print_max, print_min, data[TOP]
 print_rms, write cosine weighted RMS, data[TOP]data[TOP1]
 print_diff, write cosine weighted difference, data[TOP1]data[TOP]
 print_ave, write cosine weighted average, grid_ave(data[TOP]*cos(grid))/grid_ave(cos(grid))
 print_wt_ave, write weighted average grid_ave, data[TOP] is the weighting
print grid_ave(data[TOP]*data[TOP1])/grid_ave(data[TOP])
Examples
The standard units of grib temperature is K but you want the text output in Celcius.
$ wgrib2 a.grb match ":TMP:850 mb:" rpn "273.15:" text C.dat
Fahrenheit is easy too (F = (K273.15)*9/5+32).
$ wgrib2 a.grb match ":TMP:850 mb:" rpn "273.15::9:*:5:/:32:+" text F.dat
Suppose you want to limit the relative humidity values to 100. This example only
affect the RH fields. All submessages will be converted into messages.
$ wgrib2 a.grb if ":RH:" rpn "100:min" fi grib_out out.grb not_if ":RH:" grib out.grb
Write out the 500 mb wind speed.
$ wgrib2 a.grb match ":[UV]grd:500 mb:" \
if ":UGRD:" rpn "sto_1" fi \
if ":VGRD:" rpn "sto_2" fi \
if_reg 1:2 \
rpn "rcl_1:sq:rcl_2:sq:+:sqrt:clr_1:clr_2" \
set_var WIND \
grib_out out.grb
line 1: only process the U and V at 500 mb
line 2: store U 500mb in register 1
line 3: store V 500mb in register 2
line 4: if (register 1 and register 2 have values then
line 5: calculate the wind speed: sqrt(reg_1**2 + reg_2**2)
line 6: set variable time to WIND (wind speed)
line 7: write out the WIND data to a grib file
Note: this is a very simple script and that doesn't check the matching
date code, grid type, etc.
Note: there are options to calculate wind speed and wind direction
Suppose someone made a mistake and the latent heat flux (LHTFL) had the wrong sign. RPN to the rescue.
$ wgrib2 a.grb match ":LHTFL:" rpn "1:*" grib_out new_lhtfl.grb
You could fix the entire file by
$ wgrib2 a.grb if ":LHTFL:" rpn "1:*" fi grib_out new.grb
It would be faster if you only compressed the LHTFL fields. (grib uses the
original compressed data and grib_out uses the "data" register.)
$ wgrib2 a.grb set_grib_type jpeg \
not_if ":LHTFL:" grib new.grb if ":LHTFL:" grib_out new.grb
If both the latent and sensible heat fluxes needed a sign reversal, you could do,
$ wgrib2 a.grb if ":(LHTFLSHTFL):" rpn "1:*" fi grib_out new.grb
If you want to set certain values to undefined, you define a mask and then
apply the mask. In this example, values below 20 are set to undefined.
$ wgrib2 a.grb rpn "dup:20:>=:mask" grib_out set_grib_type c3 new.grb
The RPN calculator is used:
dup the data is duplicated
20 20 is pushed on the stack
>= test data >= 20, top of stack is 1/0 depending on test >= 20
mask apply mask to the data
set_grib_type c3 sets the grib compression to complex3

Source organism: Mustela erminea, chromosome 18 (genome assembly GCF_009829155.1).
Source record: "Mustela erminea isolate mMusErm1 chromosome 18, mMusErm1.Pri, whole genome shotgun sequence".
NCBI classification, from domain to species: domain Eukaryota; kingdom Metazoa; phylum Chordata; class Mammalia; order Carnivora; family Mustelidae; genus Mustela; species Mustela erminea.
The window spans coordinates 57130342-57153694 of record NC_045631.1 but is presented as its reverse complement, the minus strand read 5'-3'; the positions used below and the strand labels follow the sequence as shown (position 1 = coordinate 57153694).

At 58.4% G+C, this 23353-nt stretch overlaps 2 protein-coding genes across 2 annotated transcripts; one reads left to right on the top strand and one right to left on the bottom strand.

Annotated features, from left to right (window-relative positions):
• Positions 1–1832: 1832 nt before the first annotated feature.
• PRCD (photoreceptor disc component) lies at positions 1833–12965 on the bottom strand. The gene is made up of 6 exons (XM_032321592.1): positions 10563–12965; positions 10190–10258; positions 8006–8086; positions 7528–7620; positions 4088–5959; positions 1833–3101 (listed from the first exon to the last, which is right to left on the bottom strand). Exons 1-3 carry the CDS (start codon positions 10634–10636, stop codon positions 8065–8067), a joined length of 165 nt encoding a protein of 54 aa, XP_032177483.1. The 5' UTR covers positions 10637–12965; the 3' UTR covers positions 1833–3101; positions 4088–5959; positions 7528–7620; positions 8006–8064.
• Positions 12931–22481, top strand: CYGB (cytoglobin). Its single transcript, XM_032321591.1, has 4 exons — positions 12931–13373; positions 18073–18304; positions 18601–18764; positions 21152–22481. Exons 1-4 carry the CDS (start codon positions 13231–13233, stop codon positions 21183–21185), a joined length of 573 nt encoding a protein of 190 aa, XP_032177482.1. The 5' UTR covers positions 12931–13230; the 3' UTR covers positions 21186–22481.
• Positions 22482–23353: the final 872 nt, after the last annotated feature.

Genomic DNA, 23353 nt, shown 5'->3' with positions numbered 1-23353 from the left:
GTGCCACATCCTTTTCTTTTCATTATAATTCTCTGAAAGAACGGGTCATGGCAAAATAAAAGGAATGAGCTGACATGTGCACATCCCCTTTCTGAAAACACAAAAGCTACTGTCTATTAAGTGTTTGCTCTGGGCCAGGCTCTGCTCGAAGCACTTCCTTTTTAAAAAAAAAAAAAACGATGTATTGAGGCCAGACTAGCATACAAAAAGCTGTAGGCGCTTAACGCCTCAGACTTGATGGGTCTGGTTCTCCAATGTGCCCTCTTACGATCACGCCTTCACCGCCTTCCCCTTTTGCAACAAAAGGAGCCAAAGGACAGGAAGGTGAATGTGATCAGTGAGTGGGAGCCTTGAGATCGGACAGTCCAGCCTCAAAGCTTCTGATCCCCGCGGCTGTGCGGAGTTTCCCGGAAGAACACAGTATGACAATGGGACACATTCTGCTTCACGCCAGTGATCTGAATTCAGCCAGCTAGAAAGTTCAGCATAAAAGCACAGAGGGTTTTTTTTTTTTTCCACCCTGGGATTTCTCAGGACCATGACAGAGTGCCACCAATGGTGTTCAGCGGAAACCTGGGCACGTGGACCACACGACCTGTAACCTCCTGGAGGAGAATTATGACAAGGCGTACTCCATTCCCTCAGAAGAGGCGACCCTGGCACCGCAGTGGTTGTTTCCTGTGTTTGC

grib_out new.grb writes a grib message using the decoded data
Don't forget to enclose the argument to rpn in quotes because the shell can do unexpect things.
Printing operators
print_corr write cosine weighted spatial correlation R(TOP1), R(TOP)
print_max write max(R(TOP)) to stdout
print_min write min(R(TOP)) to stdout
print_rms write cosine weighted RMS(R(TOP1)R(TOP))
Another example: Merging
Suppose that we have a nested model, we have a low resolution TMP2m from the
the outer model and a highresolution TMP2m from the nested model. Now we
want a field that uses the TMP2m in the nestedmodel domain and the TMP2m from
the outer model elsewhere. To do this, you need to convert both fields to a
common grid. Then you use "rpn merge". Make sure that both domains are
contained in the common grid as this is a requirement of the interpolation library.
wgrib2 OUTER.T2m new_grid_winds earth new_grid A B C A1.grb
wgrib2 NESTED.T2m new_grid_winds earth new_grid A B C A2.grb
wgrib2 A2.grb rpn sto_1 import_grib A1.GRB rpn "rcl_1:merge" \
grib_out MERGED.T2m
Another example: dewpoint, totaltotal index
An example of calculating the dewpoint and
totaltotal index is more involved. Using an online infix to postfix (reverse polish)
calculator is helpful.
Yet another example: global precipitation
The model has the precipitation in the variable PRATE
which has units of mm/sec (assuming 1 gm H2O = 1cc). Suppose
I wanted the globally averaged precip in the nonmetric unit
of mm/day. It's one command away
wgrib2 gfsfile match PRATE s rpn "86400:*" stats
Comments
Warning: Reverse Polish notation can cause headaches if you try something
too complicated. An infix > postfix calculator is the suggested
remedy.
The rpn option is a piece of easy to
understand and modify code (RPN.c). If you want to add
a specialized function (ex. wind chill calculation), you many
consider adding it to the RPN calculator. Why an RPN calculator?
Well, wgrib2 is heavily influenced by the stack language Forth.
It's only natural that the calculator would be based on reverse
Polish notation.
See also:
if,
if_reg,
fi,
grib_out,
rpn_rcl,
rpn_sto,